How We Should Live in the City

The second-century Epistle to Diognetus offers a self-portrait of the early Christian community:

For Christians are distinguished from the rest of men neither by country nor by language nor by customs. For nowhere do they dwell in cities of their own; they do not use any strange form of speech. … But while they dwell in both Greek and barbarian cities, each as his lot was cast, and follow the customs of the land in dress and food and other matters of living, they show forth the remarkable and admittedly strange order of their own citizenship. They live in fatherlands of their own, but as aliens. They share all things as citizens and suffer all things as strangers. Every foreign land is their fatherland, and every fatherland a foreign land. … They pass their days on earth, but they have their citizenship in heaven.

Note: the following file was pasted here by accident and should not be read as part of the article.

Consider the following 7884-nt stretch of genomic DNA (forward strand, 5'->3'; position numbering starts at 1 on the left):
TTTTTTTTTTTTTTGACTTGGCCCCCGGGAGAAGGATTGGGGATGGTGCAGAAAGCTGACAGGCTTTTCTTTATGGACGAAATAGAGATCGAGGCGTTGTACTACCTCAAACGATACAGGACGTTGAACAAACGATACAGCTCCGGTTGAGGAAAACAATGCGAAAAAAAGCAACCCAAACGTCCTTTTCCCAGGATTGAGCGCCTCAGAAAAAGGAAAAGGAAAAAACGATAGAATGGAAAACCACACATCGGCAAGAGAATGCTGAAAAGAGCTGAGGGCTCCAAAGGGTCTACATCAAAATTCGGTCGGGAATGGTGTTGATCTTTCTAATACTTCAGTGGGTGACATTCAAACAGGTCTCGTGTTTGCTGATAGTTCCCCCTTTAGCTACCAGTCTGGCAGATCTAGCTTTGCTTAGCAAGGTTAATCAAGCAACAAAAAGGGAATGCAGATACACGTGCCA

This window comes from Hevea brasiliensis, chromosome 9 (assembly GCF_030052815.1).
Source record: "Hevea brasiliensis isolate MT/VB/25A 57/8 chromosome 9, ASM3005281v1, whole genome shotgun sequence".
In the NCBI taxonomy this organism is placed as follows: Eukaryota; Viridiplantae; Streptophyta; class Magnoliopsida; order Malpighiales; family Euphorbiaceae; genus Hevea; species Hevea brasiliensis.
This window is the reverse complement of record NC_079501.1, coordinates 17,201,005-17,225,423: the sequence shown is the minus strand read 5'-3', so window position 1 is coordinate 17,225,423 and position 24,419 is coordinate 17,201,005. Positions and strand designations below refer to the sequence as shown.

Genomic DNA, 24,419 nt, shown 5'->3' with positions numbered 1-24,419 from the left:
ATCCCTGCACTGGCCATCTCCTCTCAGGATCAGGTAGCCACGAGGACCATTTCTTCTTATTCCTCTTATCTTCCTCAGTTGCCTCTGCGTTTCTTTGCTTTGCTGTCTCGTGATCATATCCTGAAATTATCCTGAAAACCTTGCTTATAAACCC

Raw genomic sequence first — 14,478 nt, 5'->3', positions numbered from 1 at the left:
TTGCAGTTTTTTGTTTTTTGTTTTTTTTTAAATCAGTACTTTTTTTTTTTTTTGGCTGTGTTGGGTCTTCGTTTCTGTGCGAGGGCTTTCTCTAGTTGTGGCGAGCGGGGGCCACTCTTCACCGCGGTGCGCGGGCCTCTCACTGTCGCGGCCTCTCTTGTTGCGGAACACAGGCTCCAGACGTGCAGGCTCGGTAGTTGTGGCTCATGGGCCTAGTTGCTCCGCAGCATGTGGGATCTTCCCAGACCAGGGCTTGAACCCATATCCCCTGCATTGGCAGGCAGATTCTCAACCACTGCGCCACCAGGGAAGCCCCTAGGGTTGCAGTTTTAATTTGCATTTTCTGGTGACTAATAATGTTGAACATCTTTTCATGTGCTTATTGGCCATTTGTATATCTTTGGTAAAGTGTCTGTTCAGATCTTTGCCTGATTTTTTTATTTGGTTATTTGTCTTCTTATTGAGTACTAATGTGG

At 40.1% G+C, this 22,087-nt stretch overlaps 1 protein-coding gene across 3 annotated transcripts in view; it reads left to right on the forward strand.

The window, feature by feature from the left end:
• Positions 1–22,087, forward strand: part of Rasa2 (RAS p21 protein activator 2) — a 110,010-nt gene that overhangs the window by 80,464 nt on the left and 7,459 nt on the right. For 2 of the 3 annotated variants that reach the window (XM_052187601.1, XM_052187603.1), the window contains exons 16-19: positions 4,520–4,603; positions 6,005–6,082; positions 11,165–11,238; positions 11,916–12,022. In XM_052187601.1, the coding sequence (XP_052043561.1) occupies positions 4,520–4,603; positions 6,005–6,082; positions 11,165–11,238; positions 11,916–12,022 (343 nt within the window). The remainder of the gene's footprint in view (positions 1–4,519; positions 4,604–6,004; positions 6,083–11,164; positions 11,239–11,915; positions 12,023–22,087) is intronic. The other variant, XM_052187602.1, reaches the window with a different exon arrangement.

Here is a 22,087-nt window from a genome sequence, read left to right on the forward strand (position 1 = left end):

I pray this would describe our church in Chicago!

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